The Easiest Ways to Get More Vitamin D in Your Diet

The Easiest Ways to Get More Vitamin D in Your Diet

Vitamin D is hugely important to your health, and I don’t just mean bone health. Humans need vitamin D for immune function, cell growth and repair, and many other things. We get vitamin D from sunlight and from food, so let’s take a look at which foods have the most vitamin D.

You don’t have to get all of your vitamin D from food

Before I discuss food sources, I do want to address the issue of where vitamin D comes from in the first place. The primary sources are sunlight and food (and supplements), so if you get plenty of sun, you don’t need to worry about meeting your needs through food, and vice versa.

How much sun do you need to get enough vitamin D? That depends on your latitude on the Earth and how dark or light your skin is. For a benchmark, consider this study that compared sun exposure in Miami and Boston. In Miami in the summer, it only takes a few minutes for a person with a medium skin tone (the kind that tans easily but is still capable of sunburn) to get their vitamin D for the day. In Boston in the winter, bundled up, that same person might take two hours to get the same amount of vitamin D.

Health professionals generally agree that if you aren’t sure if you’re getting enough vitamin D from food and the sun, to just take a supplement. That’s going to be safer than trying to meet all your needs through sunlight, since the vitamin-converting rays of the sun are the same rays that can potentially contribute to skin cancer.

Getting more vitamin D through food is also an option—so let’s dig in.

How much vitamin D do you need in food each day?

There isn’t a ton of agreement on how much vitamin D we need, but the U.S. National Institutes of Health have decided that 600 IU (international units) is enough for pretty much everyone aged 1 to 70. If you’re older than 70, you should get 800 IU.

The daily value on nutrition labels is based on a target of 800 IU (the recommendation for elderly folks) so most of us can actually get away with just 75% of the daily value, instead of making sure we hit 100%.

Those international units exist because there are different forms of vitamin D found in food, and some have a stronger effect on the body than others. In general, 600 IU is equivalent to 15 micrograms of vitamin D, but using IU means you don’t have to keep track of which type of the vitamin is present in food.

Oh, and the recommendations of 600 or 800 IU assume that you are getting minimal sun exposure—they’re for the bundled-up person in Boston, not the sunbather in Miami.

Easy ways to add vitamin D to your diet

Eat more fatty fish

Fish carry tons of vitamin D in their fat, so fatty fish like trout and salmon tend to be great sources of the vitamin.

If you’ll allow me a small rant: Cod liver oil always tops lists of vitamin D sources, as if people are buying cod liver oil and taking spoonfuls of it like in old cartoons. (Maybe people do. If this is you, you can stop reading now.) I am going to proceed with my list as if cod liver oil did not exist. That said, if you really want to get your vitamin D this way, by all means, buy some one Amazon.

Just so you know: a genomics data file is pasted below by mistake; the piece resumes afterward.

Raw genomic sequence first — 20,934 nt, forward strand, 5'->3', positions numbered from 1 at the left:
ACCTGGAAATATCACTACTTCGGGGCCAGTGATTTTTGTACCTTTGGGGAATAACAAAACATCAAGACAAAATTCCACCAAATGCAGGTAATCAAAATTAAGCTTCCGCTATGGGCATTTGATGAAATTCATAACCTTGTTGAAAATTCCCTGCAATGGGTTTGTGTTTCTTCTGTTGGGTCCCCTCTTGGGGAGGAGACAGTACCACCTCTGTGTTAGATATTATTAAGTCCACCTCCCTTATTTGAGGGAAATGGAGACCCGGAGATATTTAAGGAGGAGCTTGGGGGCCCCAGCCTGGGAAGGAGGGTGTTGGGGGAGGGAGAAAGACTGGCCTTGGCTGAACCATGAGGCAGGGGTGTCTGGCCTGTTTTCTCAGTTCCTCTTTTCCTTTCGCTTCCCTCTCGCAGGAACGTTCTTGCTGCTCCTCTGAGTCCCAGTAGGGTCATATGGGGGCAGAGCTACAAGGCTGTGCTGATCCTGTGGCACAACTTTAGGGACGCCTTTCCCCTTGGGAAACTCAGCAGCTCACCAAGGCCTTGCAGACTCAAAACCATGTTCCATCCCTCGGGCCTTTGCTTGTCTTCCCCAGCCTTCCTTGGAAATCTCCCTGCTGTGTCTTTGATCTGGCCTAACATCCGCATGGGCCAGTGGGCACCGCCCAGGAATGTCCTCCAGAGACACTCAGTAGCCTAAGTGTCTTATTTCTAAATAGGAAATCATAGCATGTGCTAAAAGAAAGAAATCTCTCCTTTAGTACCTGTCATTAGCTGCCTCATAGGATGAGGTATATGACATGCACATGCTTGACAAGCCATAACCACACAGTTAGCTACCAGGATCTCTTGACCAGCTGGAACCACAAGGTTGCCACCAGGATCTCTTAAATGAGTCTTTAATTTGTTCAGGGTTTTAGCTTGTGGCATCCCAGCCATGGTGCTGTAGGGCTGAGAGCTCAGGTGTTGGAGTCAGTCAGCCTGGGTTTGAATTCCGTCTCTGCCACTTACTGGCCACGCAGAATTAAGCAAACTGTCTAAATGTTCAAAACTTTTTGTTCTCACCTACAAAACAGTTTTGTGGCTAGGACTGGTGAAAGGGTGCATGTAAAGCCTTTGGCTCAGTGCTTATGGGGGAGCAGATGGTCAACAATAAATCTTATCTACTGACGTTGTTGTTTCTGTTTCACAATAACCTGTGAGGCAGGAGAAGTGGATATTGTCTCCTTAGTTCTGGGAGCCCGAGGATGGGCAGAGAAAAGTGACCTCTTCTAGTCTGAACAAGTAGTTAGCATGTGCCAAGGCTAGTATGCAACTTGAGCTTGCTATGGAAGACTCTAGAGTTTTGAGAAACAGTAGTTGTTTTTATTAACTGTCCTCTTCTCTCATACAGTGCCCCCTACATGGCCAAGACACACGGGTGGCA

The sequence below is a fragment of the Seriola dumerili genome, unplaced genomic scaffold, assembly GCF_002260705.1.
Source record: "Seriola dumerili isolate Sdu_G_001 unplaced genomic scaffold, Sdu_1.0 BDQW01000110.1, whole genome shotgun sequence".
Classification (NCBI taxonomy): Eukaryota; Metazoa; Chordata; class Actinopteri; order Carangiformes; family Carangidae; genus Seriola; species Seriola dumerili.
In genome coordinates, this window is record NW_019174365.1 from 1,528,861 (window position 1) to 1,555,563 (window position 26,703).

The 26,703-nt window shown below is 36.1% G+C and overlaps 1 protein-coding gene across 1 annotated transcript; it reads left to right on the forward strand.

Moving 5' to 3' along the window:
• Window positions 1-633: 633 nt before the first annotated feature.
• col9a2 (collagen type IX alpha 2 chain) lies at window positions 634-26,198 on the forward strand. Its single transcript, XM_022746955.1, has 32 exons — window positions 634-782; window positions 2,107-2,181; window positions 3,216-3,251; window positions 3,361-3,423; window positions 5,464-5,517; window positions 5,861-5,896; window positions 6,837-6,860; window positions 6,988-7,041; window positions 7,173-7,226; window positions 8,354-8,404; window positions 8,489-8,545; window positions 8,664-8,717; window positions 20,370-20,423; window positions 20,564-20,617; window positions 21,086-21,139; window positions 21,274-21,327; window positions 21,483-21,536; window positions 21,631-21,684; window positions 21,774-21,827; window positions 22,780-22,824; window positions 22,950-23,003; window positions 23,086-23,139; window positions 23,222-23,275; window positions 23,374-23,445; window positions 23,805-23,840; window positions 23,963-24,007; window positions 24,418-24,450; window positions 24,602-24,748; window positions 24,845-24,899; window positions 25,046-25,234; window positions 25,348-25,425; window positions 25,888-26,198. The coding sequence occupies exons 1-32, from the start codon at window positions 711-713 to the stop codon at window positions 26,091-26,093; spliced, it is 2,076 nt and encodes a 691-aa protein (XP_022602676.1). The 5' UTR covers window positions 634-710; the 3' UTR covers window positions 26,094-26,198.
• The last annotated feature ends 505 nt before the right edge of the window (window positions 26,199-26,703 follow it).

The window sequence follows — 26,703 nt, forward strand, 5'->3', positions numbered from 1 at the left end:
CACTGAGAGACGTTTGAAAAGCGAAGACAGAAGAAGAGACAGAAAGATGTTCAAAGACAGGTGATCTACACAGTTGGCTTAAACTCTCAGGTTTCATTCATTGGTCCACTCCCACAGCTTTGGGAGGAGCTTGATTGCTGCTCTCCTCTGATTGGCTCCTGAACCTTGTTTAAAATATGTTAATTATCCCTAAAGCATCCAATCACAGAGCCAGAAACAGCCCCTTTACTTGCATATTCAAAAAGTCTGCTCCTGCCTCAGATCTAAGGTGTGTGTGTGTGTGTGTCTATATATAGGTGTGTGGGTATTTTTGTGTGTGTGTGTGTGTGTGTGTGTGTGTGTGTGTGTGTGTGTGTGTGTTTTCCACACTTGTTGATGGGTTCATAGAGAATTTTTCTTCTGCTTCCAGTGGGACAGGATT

If you’d rather enjoy eating the fish you’re consuming, here’s how much vitamin D is in different types of fish. All of these listings are from the USDA, and indicate the levels in a three-ounce portion of cooked fish.

  • Trout (rainbow, farmed): 645 IU
  • Salmon (sockeye): 570 IU
  • Tuna (light, canned): 229 IU (or 460 IU for a small can)
  • Tilapia: 128 IU
  • Fish sticks: sadly, only 1 IU

Other animal products that are good sources of vitamin D

Several land animals also make enough vitamin D to be worth considering as a good source of vitamin D.

  • Chicken eggs: 37 IU each (the vitamin D is in the yolk)
  • Beef liver: 48 IU in a three-ounce cooked portion

Milk is famously a good source of vitamin D (the carton often says “vitamin D milk”). There is some vitamin D naturally present in the milkfat, so skim milk doesn’t usually have much vitamin D, but whole milk does—and it’s often fortified to bring those levels up even more.

  • Whole milk: 124 IU per cup
  • Heavy cream: 19 IU per ounce

Eat more fortified foods

A food is “fortified” with vitamins if those vitamins have been added to the food. A lot of people don’t drink milk, so several similar beverages are sold with vitamin D added.

  • Fortified plant milks: Check the label, but it’s often similar to whole milk. here’s a Silk brand soy milk with 120 IU per cup.
  • Fortified orange juice: Check the label, but here’s Simply Orange with 200 IU per cup.
  • Fortified cereals: Check the label, but even a sugary cereal like Cinnamon Toast Crunch has 240 IU per serving.

You get the idea. Plant-based foods don’t naturally have much vitamin D, but many common items like these are fortified. Between food, sunlight, and the “I don’t want to think about it” approach of just taking a vitamin D supplement, it shouldn’t be too hard to meet your needs.

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